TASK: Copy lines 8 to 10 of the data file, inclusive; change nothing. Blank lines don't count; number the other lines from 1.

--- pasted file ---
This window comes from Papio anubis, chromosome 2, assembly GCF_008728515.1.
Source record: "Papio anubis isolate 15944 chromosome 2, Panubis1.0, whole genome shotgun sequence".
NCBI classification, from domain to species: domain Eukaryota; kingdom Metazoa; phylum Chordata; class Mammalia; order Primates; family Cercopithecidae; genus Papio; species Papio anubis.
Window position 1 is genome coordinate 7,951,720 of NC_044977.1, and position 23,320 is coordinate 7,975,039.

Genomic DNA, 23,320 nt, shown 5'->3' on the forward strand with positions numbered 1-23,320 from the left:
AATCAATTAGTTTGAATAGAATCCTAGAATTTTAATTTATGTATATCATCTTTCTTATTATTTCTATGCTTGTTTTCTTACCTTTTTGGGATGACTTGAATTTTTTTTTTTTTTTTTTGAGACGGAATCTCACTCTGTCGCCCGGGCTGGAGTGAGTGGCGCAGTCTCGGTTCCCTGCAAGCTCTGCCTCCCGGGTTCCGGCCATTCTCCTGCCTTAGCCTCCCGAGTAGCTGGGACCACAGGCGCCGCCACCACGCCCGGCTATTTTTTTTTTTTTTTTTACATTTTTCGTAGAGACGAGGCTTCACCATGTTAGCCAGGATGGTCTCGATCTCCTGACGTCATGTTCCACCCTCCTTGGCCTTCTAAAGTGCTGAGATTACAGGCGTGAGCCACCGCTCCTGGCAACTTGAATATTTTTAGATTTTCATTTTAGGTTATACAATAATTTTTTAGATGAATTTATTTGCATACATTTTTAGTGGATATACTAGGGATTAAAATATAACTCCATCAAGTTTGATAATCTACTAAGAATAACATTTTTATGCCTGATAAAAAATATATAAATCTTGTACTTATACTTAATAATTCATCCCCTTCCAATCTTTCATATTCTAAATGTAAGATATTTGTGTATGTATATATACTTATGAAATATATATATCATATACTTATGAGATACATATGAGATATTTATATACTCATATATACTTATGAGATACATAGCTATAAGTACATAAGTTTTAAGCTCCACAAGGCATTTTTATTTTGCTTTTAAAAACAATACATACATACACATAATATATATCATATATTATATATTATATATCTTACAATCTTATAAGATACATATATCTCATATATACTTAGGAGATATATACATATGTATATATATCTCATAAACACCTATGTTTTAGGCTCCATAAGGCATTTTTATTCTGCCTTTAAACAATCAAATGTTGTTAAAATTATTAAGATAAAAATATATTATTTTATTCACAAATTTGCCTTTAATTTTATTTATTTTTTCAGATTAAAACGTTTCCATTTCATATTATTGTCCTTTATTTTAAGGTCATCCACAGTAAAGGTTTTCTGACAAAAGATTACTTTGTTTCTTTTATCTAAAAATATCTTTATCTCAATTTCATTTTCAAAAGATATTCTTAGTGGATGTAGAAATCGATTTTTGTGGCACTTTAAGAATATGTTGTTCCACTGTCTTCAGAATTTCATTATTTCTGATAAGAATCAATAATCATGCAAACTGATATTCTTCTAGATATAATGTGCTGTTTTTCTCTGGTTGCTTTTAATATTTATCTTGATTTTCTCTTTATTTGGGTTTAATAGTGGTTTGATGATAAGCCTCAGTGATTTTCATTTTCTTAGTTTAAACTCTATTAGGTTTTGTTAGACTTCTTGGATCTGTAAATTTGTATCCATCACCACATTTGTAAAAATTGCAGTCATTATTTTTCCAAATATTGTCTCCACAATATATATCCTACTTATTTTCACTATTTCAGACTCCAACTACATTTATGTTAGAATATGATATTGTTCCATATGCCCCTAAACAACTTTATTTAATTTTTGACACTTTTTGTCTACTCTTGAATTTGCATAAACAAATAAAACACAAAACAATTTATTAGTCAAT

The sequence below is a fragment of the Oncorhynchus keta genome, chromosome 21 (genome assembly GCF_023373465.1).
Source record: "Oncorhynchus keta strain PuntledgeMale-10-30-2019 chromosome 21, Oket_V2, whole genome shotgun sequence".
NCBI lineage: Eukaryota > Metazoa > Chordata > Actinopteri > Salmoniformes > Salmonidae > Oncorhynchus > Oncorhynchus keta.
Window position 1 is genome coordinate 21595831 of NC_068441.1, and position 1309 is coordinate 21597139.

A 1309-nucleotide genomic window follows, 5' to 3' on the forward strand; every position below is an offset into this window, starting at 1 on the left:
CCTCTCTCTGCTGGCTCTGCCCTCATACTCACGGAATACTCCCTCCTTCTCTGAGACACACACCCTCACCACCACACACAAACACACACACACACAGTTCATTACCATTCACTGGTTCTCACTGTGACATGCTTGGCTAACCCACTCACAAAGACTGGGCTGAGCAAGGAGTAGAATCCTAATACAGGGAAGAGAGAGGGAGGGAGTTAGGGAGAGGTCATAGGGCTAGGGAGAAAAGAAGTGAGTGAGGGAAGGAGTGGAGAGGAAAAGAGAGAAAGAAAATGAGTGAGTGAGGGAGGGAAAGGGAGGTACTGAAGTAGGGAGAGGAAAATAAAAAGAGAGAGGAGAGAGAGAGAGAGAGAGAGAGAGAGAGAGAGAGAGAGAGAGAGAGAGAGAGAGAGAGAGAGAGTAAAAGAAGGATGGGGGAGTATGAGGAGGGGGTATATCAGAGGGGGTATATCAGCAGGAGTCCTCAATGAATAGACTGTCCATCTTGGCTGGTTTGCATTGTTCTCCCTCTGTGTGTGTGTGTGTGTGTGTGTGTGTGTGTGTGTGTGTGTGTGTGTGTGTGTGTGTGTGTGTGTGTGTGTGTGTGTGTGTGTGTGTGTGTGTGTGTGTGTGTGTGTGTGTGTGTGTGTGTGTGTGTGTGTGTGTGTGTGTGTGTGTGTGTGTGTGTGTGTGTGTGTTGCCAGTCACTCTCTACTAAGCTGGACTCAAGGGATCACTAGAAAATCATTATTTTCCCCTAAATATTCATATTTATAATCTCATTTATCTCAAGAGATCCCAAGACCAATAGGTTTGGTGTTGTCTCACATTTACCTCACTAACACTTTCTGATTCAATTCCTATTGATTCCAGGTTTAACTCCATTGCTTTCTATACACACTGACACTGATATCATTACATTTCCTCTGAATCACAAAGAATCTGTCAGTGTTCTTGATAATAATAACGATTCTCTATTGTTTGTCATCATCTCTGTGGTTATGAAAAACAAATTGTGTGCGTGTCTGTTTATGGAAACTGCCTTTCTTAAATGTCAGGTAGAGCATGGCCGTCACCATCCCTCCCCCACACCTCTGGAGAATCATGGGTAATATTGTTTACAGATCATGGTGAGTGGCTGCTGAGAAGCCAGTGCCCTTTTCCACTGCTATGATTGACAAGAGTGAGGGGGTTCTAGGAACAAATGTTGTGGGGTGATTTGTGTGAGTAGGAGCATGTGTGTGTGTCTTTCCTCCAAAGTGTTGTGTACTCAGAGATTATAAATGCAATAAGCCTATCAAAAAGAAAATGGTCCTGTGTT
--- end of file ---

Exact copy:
Source record: "Oncorhynchus keta strain PuntledgeMale-10-30-2019 chromosome 21, Oket_V2, whole genome shotgun sequence".
NCBI lineage: Eukaryota > Metazoa > Chordata > Actinopteri > Salmoniformes > Salmonidae > Oncorhynchus > Oncorhynchus keta.
Window position 1 is genome coordinate 21595831 of NC_068441.1, and position 1309 is coordinate 21597139.